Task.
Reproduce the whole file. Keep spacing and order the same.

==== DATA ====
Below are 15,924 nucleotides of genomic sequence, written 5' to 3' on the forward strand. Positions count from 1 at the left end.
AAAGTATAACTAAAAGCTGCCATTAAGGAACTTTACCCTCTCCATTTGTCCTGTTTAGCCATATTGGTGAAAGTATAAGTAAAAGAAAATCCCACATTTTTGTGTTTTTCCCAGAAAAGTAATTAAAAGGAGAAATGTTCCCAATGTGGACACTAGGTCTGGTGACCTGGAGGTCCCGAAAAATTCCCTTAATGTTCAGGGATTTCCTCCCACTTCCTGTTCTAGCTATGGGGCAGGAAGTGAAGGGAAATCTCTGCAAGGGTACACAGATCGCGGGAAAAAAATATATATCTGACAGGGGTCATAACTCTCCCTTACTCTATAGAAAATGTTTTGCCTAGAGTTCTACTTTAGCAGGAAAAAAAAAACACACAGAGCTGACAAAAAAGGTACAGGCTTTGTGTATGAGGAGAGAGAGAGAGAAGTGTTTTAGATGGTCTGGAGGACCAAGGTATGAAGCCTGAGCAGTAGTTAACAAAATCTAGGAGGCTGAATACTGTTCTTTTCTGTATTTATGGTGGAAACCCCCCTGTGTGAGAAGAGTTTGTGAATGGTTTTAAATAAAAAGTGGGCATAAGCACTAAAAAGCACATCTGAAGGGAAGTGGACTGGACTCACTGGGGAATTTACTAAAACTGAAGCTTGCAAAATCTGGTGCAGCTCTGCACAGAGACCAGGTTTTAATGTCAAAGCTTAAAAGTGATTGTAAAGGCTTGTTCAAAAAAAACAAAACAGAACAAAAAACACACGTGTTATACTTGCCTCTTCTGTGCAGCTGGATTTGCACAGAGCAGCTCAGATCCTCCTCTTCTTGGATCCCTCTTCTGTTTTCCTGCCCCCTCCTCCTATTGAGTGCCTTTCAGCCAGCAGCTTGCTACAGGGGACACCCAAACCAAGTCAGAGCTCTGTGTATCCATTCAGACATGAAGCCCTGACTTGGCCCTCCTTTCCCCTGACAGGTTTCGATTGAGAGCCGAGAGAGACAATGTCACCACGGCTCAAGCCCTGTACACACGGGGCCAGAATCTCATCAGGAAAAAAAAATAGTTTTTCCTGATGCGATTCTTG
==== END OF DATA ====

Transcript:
Below are 15,924 nucleotides of genomic sequence, written 5' to 3' on the forward strand. Positions count from 1 at the left end.
AAAGTATAACTAAAAGCTGCCATTAAGGAACTTTACCCTCTCCATTTGTCCTGTTTAGCCATATTGGTGAAAGTATAAGTAAAAGAAAATCCCACATTTTTGTGTTTTTCCCAGAAAAGTAATTAAAAGGAGAAATGTTCCCAATGTGGACACTAGGTCTGGTGACCTGGAGGTCCCGAAAAATTCCCTTAATGTTCAGGGATTTCCTCCCACTTCCTGTTCTAGCTATGGGGCAGGAAGTGAAGGGAAATCTCTGCAAGGGTACACAGATCGCGGGAAAAAAATATATATCTGACAGGGGTCATAACTCTCCCTTACTCTATAGAAAATGTTTTGCCTAGAGTTCTACTTTAGCAGGAAAAAAAAAACACACAGAGCTGACAAAAAAGGTACAGGCTTTGTGTATGAGGAGAGAGAGAGAGAAGTGTTTTAGATGGTCTGGAGGACCAAGGTATGAAGCCTGAGCAGTAGTTAACAAAATCTAGGAGGCTGAATACTGTTCTTTTCTGTATTTATGGTGGAAACCCCCCTGTGTGAGAAGAGTTTGTGAATGGTTTTAAATAAAAAGTGGGCATAAGCACTAAAAAGCACATCTGAAGGGAAGTGGACTGGACTCACTGGGGAATTTACTAAAACTGAAGCTTGCAAAATCTGGTGCAGCTCTGCACAGAGACCAGGTTTTAATGTCAAAGCTTAAAAGTGATTGTAAAGGCTTGTTCAAAAAAAACAAAACAGAACAAAAAACACACGTGTTATACTTGCCTCTTCTGTGCAGCTGGATTTGCACAGAGCAGCTCAGATCCTCCTCTTCTTGGATCCCTCTTCTGTTTTCCTGCCCCCTCCTCCTATTGAGTGCCTTTCAGCCAGCAGCTTGCTACAGGGGACACCCAAACCAAGTCAGAGCTCTGTGTATCCATTCAGACATGAAGCCCTGACTTGGCCCTCCTTTCCCCTGACAGGTTTCGATTGAGAGCCGAGAGAGACAATGTCACCACGGCTCAAGCCCTGTACACACGGGGCCAGAATCTCATCAGGAAAAAAAAATAGTTTTTCCTGATGCGATTCTTG